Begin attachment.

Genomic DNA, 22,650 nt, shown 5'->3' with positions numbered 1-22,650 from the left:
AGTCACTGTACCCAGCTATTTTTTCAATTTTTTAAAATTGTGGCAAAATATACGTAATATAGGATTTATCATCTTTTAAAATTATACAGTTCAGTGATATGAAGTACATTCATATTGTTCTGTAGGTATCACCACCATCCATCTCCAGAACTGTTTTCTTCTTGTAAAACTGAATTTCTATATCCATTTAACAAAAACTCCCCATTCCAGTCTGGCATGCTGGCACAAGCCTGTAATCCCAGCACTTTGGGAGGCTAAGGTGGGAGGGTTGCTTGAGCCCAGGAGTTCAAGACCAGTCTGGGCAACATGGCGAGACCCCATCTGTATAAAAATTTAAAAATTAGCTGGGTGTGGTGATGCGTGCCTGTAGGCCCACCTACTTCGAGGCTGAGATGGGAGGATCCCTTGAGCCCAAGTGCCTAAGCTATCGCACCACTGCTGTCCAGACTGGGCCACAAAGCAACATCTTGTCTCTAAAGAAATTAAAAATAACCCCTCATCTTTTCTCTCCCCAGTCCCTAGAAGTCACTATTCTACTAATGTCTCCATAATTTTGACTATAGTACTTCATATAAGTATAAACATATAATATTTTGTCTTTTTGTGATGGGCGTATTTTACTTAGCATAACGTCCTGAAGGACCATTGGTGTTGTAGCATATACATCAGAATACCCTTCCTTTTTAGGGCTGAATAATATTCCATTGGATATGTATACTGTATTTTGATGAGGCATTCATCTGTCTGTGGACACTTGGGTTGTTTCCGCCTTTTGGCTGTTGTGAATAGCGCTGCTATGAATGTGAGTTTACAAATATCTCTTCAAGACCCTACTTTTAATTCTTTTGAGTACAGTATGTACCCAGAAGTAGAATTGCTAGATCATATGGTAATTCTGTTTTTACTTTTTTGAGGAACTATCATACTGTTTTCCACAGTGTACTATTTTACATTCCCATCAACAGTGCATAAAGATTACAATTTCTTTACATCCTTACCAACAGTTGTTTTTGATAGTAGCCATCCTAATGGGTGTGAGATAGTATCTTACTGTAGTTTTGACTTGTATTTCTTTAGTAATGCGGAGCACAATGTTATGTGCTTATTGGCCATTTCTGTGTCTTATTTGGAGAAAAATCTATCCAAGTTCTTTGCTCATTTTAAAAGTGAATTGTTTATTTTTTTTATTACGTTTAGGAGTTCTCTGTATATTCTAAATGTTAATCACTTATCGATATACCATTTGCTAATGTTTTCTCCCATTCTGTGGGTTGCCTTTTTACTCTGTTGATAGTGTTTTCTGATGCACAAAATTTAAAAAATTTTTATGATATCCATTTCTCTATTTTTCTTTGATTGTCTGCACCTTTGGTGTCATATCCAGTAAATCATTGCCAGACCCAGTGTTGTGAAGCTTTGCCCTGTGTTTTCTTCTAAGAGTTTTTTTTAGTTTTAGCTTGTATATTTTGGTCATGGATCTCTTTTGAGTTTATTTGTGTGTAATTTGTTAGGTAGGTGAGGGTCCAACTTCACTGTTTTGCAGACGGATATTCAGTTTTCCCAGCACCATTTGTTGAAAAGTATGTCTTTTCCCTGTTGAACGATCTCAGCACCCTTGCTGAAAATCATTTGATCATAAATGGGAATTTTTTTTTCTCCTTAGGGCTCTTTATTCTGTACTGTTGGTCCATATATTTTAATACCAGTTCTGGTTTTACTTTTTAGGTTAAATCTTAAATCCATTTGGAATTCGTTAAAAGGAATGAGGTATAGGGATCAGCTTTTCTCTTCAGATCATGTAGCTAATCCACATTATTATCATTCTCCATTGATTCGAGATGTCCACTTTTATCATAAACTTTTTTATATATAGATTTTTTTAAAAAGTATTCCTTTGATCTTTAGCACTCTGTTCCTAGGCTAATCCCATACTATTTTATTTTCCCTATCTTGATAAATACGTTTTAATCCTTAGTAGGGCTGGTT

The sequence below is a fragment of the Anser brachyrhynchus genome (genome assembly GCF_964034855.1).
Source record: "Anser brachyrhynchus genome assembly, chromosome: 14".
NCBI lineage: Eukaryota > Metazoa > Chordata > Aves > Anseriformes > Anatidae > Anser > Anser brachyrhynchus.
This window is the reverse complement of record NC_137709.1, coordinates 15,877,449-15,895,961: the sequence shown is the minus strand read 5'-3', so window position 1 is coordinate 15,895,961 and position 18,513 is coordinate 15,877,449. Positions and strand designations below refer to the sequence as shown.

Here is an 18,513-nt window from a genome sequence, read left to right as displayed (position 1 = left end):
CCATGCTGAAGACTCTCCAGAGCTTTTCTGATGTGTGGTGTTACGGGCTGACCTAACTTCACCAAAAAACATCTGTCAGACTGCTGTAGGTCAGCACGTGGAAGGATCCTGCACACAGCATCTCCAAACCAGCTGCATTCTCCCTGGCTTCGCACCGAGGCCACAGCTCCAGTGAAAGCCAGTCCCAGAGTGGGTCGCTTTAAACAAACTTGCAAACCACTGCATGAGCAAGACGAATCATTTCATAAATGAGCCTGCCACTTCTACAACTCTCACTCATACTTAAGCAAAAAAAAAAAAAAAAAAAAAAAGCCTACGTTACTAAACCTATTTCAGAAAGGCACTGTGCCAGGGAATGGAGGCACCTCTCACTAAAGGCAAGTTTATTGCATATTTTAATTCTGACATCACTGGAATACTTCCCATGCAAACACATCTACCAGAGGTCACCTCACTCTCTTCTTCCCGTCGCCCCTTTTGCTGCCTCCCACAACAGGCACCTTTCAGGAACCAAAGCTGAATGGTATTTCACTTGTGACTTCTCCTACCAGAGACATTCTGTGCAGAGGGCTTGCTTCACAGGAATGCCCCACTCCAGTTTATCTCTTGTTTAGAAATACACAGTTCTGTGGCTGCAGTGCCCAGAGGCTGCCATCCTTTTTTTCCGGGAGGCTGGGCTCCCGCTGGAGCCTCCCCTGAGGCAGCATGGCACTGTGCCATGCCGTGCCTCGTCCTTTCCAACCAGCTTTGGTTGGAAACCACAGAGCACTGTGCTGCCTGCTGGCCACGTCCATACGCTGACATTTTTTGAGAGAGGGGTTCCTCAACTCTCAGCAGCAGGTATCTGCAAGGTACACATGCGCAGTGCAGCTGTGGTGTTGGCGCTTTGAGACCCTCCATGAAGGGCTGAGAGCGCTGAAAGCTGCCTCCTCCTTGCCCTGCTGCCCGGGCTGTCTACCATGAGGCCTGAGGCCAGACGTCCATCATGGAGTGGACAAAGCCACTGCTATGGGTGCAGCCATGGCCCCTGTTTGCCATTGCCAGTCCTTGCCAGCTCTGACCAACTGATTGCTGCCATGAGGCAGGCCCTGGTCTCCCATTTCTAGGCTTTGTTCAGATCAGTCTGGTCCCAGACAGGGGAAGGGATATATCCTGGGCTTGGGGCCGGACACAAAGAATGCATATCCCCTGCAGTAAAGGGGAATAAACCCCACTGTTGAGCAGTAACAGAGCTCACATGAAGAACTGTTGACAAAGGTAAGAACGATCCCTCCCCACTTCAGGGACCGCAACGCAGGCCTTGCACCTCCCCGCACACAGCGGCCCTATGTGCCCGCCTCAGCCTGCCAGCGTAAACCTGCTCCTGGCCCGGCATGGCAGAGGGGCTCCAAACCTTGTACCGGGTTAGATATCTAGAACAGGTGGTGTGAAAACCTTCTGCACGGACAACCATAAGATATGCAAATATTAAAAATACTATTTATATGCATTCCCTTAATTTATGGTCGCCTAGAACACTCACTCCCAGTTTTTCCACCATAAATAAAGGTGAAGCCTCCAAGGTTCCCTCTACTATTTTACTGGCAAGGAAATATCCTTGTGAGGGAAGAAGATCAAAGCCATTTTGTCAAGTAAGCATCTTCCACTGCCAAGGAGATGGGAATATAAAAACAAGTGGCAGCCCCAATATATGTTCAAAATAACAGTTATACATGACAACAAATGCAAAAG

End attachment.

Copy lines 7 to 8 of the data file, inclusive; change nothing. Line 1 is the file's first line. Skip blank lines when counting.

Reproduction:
Here is an 18,513-nt window from a genome sequence, read left to right as displayed (position 1 = left end):
CCATGCTGAAGACTCTCCAGAGCTTTTCTGATGTGTGGTGTTACGGGCTGACCTAACTTCACCAAAAAACATCTGTCAGACTGCTGTAGGTCAGCACGTGGAAGGATCCTGCACACAGCATCTCCAAACCAGCTGCATTCTCCCTGGCTTCGCACCGAGGCCACAGCTCCAGTGAAAGCCAGTCCCAGAGTGGGTCGCTTTAAACAAACTTGCAAACCACTGCATGAGCAAGACGAATCATTTCATAAATGAGCCTGCCACTTCTACAACTCTCACTCATACTTAAGCAAAAAAAAAAAAAAAAAAAAAAAGCCTACGTTACTAAACCTATTTCAGAAAGGCACTGTGCCAGGGAATGGAGGCACCTCTCACTAAAGGCAAGTTTATTGCATATTTTAATTCTGACATCACTGGAATACTTCCCATGCAAACACATCTACCAGAGGTCACCTCACTCTCTTCTTCCCGTCGCCCCTTTTGCTGCCTCCCACAACAGGCACCTTTCAGGAACCAAAGCTGAATGGTATTTCACTTGTGACTTCTCCTACCAGAGACATTCTGTGCAGAGGGCTTGCTTCACAGGAATGCCCCACTCCAGTTTATCTCTTGTTTAGAAATACACAGTTCTGTGGCTGCAGTGCCCAGAGGCTGCCATCCTTTTTTTCCGGGAGGCTGGGCTCCCGCTGGAGCCTCCCCTGAGGCAGCATGGCACTGTGCCATGCCGTGCCTCGTCCTTTCCAACCAGCTTTGGTTGGAAACCACAGAGCACTGTGCTGCCTGCTGGCCACGTCCATACGCTGACATTTTTTGAGAGAGGGGTTCCTCAACTCTCAGCAGCAGGTATCTGCAAGGTACACATGCGCAGTGCAGCTGTGGTGTTGGCGCTTTGAGACCCTCCATGAAGGGCTGAGAGCGCTGAAAGCTGCCTCCTCCTTGCCCTGCTGCCCGGGCTGTCTACCATGAGGCCTGAGGCCAGACGTCCATCATGGAGTGGACAAAGCCACTGCTATGGGTGCAGCCATGGCCCCTGTTTGCCATTGCCAGTCCTTGCCAGCTCTGACCAACTGATTGCTGCCATGAGGCAGGCCCTGGTCTCCCATTTCTAGGCTTTGTTCAGATCAGTCTGGTCCCAGACAGGGGAAGGGATATATCCTGGGCTTGGGGCCGGACACAAAGAATGCATATCCCCTGCAGTAAAGGGGAATAAACCCCACTGTTGAGCAGTAACAGAGCTCACATGAAGAACTGTTGACAAAGGTAAGAACGATCCCTCCCCACTTCAGGGACCGCAACGCAGGCCTTGCACCTCCCCGCACACAGCGGCCCTATGTGCCCGCCTCAGCCTGCCAGCGTAAACCTGCTCCTGGCCCGGCATGGCAGAGGGGCTCCAAACCTTGTACCGGGTTAGATATCTAGAACAGGTGGTGTGAAAACCTTCTGCACGGACAACCATAAGATATGCAAATATTAAAAATACTATTTATATGCATTCCCTTAATTTATGGTCGCCTAGAACACTCACTCCCAGTTTTTCCACCATAAATAAAGGTGAAGCCTCCAAGGTTCCCTCTACTATTTTACTGGCAAGGAAATATCCTTGTGAGGGAAGAAGATCAAAGCCATTTTGTCAAGTAAGCATCTTCCACTGCCAAGGAGATGGGAATATAAAAACAAGTGGCAGCCCCAATATATGTTCAAAATAACAGTTATACATGACAACAAATGCAAAAG